Self-pollinating plant shows rapid loss of genetic variation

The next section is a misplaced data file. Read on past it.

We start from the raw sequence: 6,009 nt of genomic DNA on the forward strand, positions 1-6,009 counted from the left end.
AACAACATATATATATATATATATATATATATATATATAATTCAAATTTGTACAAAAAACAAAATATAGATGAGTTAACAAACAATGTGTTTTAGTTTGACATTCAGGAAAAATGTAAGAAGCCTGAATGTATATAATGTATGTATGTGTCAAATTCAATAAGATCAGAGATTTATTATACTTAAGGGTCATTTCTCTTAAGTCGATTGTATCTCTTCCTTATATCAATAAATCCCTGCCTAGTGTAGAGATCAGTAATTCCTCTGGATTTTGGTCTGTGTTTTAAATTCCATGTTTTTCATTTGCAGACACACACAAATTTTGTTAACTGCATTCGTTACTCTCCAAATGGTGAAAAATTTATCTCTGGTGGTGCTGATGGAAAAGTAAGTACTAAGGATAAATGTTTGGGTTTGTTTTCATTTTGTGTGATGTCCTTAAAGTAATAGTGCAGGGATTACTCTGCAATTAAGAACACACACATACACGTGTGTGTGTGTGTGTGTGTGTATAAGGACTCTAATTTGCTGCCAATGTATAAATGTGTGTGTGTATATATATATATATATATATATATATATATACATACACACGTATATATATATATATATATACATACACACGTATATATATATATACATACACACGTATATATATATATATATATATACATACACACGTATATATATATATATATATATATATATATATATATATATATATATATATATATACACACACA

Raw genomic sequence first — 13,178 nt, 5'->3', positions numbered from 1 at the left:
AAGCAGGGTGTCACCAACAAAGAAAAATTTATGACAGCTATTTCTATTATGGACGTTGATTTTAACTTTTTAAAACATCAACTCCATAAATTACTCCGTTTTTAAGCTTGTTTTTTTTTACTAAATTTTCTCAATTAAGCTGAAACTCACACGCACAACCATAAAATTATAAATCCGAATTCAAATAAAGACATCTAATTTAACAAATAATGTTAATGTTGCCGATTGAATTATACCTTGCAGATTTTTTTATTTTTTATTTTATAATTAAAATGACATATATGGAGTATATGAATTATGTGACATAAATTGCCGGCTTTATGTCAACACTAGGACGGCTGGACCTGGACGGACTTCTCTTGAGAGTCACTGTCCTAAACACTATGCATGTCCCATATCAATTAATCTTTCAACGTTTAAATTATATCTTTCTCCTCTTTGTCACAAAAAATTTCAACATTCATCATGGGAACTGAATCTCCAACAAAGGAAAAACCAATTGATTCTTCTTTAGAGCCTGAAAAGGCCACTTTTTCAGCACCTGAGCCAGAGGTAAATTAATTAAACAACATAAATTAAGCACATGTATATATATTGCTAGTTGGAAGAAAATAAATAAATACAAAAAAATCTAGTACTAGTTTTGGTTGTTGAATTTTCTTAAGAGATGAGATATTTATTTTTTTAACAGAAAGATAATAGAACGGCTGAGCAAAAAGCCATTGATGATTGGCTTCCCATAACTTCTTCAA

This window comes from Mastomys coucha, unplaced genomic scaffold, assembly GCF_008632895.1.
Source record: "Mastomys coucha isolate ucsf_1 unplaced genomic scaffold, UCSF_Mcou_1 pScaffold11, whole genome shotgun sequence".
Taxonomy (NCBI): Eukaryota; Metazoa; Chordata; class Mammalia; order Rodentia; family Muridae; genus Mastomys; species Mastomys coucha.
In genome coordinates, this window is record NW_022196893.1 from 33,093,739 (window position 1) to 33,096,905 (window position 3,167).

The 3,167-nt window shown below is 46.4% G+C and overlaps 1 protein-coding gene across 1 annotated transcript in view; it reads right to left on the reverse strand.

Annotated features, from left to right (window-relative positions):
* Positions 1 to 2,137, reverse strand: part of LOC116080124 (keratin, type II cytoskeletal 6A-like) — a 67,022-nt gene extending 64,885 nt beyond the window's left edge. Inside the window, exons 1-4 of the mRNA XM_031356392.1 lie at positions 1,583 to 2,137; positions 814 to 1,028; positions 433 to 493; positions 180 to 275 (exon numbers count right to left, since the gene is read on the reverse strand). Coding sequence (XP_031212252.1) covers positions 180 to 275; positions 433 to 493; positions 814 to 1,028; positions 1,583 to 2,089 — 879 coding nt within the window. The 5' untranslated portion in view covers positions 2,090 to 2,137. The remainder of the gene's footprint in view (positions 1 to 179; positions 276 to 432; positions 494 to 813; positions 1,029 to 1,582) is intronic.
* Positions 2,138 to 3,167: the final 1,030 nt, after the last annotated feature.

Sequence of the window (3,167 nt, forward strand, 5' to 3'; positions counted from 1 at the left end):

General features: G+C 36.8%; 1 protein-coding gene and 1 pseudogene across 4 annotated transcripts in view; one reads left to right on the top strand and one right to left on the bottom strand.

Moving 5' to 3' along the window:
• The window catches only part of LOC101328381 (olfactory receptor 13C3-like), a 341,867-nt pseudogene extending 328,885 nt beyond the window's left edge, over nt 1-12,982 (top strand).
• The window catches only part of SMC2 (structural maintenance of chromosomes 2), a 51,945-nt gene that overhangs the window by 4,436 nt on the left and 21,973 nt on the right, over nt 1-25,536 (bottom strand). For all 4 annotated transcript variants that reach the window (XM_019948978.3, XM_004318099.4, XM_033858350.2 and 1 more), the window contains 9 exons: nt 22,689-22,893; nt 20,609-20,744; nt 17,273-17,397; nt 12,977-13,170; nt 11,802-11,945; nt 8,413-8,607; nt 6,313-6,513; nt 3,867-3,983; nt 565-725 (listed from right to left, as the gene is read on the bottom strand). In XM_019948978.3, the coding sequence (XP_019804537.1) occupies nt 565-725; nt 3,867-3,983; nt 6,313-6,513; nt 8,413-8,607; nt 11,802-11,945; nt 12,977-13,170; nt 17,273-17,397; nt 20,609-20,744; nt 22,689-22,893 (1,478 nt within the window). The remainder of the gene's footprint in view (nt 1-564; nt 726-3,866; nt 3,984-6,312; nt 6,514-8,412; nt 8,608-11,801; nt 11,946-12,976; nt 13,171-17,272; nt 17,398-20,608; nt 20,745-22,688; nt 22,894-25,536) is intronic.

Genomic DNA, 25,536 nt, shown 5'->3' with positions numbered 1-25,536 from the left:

Without bumble bees, a flowering plant that can self-pollinate lost substantial genetic variation within only nine generations, an experimental study found. A group of ‘selfing’ monkeyflower plants lost 13% to 24% of their genetic variation compared to another group that were propagated by bumble bees. This loss could rob the plants of their ability to adapt to environmental challenges, according to the study. With bee populations on the decline in nature, the findings point to serious issues for wild plants and crops that rely on these pollinators.Without bumble bees, a flowering plant that can self-pollinate lost substantial genetic variation within only nine generations, an experimental study found. A group of ‘selfing’ monkeyflower plants lost 13% to 24% of their genetic variation compared to another group that were propagated by bumble bees. This loss could rob the plants of their ability to adapt to environmental challenges, according to the study. With bee populations on the decline in nature, the findings point to serious issues for wild plants and crops that rely on these pollinators.

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